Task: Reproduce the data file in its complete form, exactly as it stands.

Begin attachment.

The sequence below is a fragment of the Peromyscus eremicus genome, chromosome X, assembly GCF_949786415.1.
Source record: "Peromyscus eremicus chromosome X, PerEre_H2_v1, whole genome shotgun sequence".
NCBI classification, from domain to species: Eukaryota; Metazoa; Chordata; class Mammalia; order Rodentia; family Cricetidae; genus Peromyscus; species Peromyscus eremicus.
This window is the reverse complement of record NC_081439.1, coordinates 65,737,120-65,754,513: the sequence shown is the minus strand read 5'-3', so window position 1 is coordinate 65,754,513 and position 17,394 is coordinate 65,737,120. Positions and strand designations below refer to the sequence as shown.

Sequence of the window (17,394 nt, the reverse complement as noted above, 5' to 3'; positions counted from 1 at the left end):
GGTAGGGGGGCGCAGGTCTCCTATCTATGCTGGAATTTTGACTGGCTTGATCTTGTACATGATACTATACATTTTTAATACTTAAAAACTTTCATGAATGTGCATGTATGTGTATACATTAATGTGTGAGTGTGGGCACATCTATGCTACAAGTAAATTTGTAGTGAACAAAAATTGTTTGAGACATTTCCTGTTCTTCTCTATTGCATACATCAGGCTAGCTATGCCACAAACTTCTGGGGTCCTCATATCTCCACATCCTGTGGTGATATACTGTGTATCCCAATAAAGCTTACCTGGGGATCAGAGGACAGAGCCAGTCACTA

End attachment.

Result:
The sequence below is a fragment of the Peromyscus eremicus genome, chromosome X, assembly GCF_949786415.1.
Source record: "Peromyscus eremicus chromosome X, PerEre_H2_v1, whole genome shotgun sequence".
NCBI classification, from domain to species: Eukaryota; Metazoa; Chordata; class Mammalia; order Rodentia; family Cricetidae; genus Peromyscus; species Peromyscus eremicus.
This window is the reverse complement of record NC_081439.1, coordinates 65,737,120-65,754,513: the sequence shown is the minus strand read 5'-3', so window position 1 is coordinate 65,754,513 and position 17,394 is coordinate 65,737,120. Positions and strand designations below refer to the sequence as shown.

Sequence of the window (17,394 nt, the reverse complement as noted above, 5' to 3'; positions counted from 1 at the left end):
GGTAGGGGGGCGCAGGTCTCCTATCTATGCTGGAATTTTGACTGGCTTGATCTTGTACATGATACTATACATTTTTAATACTTAAAAACTTTCATGAATGTGCATGTATGTGTATACATTAATGTGTGAGTGTGGGCACATCTATGCTACAAGTAAATTTGTAGTGAACAAAAATTGTTTGAGACATTTCCTGTTCTTCTCTATTGCATACATCAGGCTAGCTATGCCACAAACTTCTGGGGTCCTCATATCTCCACATCCTGTGGTGATATACTGTGTATCCCAATAAAGCTTACCTGGGGATCAGAGGACAGAGCCAGTCACTA